Brazilian insurance and reinsurance regulator SUSEP recently issued guidance stating that it does not consider valid reinsurance issued to group health organizations, medical cooperatives and autogestion organizations. Instead, SUSEP states in the recent release, only properly-organized health insurance companies are authorized to purchase reinsurance and any reinsurance sold to any other type of health organization will be considered invalid by SUSEP.
Osvaldo Macias, a spokesman for Chile’s insurance regulator, the Superintendencia de Valores y Seguros, recently stated that the agency believes that “very important and profound regulatory changes” should be made in the nation’s insurance market, particularly as to valuation and calculation of minimum surplus capital. When asked about the feasibility of implementing Solvency II in Chile and the rest of Latin American, Mr. Macias expressed support for the project but noted that significant time and resources would be necessary to implement such a project in Latin America and certain adaptations would likely be necessary.
Mexican financial services watchdog Condusef, recently released figures indicating that the largest insurance industry players continue to grow rapidly, while small to medium-sized companies are experiencing stagnation and even decline in total premiums. According to the figures, the five largest insurance companies in Mexico (Metlife, Grupo Nacional Provincial, AXA, BBVA Bancomer and Inbursa) account for 52% of total premiums in the market and experienced total growth of over 38% when comparing the first four months of 2009 to the same period in 2008. By comparison, medium-sized firms experienced 12% contraction in total premiums and small firms’ total premiums grew by only 1.84%.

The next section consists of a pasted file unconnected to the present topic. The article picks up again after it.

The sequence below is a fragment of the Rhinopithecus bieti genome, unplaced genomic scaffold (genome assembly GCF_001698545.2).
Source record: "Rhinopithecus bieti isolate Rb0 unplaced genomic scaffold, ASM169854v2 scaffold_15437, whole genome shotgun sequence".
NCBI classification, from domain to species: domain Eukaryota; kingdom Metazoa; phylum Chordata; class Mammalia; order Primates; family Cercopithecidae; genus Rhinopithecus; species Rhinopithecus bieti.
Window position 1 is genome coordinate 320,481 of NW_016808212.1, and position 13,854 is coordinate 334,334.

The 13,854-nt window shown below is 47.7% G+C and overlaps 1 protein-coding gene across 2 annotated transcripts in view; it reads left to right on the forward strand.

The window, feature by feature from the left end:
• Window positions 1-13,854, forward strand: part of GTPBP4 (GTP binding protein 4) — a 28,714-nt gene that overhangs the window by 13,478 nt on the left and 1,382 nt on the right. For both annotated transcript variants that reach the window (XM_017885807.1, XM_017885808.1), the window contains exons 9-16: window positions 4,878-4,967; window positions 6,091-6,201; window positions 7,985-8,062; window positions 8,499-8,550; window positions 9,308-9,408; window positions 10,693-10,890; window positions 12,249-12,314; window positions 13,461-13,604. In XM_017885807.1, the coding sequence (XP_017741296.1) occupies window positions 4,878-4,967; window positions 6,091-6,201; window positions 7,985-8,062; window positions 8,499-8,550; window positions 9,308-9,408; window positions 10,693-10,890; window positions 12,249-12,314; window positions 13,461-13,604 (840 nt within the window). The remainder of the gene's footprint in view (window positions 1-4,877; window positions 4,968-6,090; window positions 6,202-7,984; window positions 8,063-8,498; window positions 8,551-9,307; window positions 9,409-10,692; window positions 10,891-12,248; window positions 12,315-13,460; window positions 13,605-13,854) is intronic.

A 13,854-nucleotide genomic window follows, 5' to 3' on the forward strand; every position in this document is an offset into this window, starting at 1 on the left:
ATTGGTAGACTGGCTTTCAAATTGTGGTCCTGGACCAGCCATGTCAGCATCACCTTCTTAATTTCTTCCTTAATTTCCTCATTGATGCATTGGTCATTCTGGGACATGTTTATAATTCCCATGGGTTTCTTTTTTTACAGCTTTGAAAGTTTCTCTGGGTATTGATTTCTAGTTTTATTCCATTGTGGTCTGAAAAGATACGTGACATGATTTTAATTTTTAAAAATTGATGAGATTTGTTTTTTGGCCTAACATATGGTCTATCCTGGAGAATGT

Peruvian insurance association Apeseg recently released figures indicating that the nation’s insurance industry grew by 24.9% when comparing the first five months of 2009 to the same period in 2008. Total premiums for the period were US$ 695 million, led by 33.2% growth in general insurance premiums, including 50.8% auto insurance premium growth.
Rafic Souki, a member of the Venezuelan legislature’s Subcommittee on Banking and Insurance, recently indicated that approval of the new insurance law is gaining momentum, and that the latest version of the law would provide that the Superintendency of Insurance would be empowered to set premiums and establish requirements for general conditions and particular provisions in all types of insurance policies issued in the country.